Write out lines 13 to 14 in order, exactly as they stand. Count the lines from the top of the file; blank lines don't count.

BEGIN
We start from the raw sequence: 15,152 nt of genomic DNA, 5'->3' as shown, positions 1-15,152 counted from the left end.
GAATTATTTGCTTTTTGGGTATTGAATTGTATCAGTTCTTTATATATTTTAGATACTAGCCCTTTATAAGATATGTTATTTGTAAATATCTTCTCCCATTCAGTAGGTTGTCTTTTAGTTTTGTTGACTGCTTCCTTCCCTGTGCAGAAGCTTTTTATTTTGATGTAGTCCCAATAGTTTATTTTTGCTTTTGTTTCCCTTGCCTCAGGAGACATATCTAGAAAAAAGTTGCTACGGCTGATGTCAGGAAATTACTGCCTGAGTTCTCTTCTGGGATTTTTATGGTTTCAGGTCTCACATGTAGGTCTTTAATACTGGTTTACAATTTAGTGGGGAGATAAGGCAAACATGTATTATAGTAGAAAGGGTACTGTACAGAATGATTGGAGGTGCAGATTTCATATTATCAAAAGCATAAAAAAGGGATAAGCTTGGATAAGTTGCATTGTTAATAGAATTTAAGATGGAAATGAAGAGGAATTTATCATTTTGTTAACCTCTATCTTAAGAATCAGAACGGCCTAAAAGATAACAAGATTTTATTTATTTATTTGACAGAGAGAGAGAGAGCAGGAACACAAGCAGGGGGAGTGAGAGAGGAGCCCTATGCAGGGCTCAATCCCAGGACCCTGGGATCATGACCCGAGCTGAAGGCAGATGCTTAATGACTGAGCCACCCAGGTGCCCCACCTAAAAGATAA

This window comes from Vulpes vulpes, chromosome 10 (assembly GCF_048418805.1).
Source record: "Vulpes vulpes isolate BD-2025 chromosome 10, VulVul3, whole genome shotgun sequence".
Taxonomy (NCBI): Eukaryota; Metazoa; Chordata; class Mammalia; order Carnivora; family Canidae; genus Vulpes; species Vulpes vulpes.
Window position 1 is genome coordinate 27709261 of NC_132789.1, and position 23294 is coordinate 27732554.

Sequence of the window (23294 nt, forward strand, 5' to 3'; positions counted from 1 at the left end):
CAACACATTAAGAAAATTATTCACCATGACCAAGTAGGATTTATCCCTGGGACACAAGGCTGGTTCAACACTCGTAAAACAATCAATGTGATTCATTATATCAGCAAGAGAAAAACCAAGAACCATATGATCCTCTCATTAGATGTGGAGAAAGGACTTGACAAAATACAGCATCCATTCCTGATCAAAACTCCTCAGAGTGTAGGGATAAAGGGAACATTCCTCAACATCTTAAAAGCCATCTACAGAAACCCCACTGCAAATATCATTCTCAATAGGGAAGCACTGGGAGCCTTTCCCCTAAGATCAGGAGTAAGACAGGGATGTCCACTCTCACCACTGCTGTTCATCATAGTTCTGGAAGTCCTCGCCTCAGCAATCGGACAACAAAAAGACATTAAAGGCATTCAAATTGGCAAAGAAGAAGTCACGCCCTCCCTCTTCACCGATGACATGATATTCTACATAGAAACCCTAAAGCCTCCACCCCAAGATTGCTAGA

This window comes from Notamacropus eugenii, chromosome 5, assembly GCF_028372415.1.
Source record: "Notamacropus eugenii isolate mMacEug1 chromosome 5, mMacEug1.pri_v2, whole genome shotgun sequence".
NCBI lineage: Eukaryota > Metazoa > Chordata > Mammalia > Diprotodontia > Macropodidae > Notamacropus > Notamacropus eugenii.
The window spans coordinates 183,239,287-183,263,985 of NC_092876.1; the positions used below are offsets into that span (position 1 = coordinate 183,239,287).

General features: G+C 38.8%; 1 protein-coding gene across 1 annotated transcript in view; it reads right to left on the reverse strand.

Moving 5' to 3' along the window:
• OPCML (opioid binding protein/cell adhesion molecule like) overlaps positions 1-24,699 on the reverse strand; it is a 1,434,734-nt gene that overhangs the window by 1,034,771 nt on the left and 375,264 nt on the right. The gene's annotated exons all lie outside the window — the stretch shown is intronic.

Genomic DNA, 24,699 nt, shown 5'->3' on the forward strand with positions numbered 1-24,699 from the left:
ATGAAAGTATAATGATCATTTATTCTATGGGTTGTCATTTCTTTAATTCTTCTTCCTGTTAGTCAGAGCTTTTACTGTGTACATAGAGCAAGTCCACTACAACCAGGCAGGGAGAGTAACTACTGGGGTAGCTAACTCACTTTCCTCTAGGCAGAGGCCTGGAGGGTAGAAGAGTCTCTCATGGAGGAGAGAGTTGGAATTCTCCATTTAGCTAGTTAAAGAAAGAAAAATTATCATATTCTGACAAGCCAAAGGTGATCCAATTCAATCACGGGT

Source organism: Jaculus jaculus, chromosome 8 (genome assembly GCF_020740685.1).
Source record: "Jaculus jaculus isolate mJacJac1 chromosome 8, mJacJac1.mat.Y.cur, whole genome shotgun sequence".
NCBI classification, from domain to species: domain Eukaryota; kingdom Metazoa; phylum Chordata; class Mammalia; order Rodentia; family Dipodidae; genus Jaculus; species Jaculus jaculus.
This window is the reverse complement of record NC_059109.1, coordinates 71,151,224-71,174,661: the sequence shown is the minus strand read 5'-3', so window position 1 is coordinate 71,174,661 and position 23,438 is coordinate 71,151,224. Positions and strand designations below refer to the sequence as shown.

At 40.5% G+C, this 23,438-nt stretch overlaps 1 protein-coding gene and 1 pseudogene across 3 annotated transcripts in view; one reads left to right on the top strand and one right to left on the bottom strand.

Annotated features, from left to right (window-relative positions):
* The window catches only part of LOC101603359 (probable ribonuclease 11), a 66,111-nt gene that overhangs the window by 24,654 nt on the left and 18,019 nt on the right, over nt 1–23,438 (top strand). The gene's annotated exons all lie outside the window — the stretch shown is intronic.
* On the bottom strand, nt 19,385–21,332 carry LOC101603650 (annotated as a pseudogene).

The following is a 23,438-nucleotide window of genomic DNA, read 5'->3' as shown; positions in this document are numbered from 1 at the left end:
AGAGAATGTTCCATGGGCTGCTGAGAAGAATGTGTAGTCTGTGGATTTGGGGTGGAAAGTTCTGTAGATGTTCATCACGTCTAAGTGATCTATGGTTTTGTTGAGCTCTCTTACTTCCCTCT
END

General features: G+C 38.8%; 1 protein-coding gene across 1 annotated transcript in view; it reads right to left on the reverse strand.

Moving 5' to 3' along the window: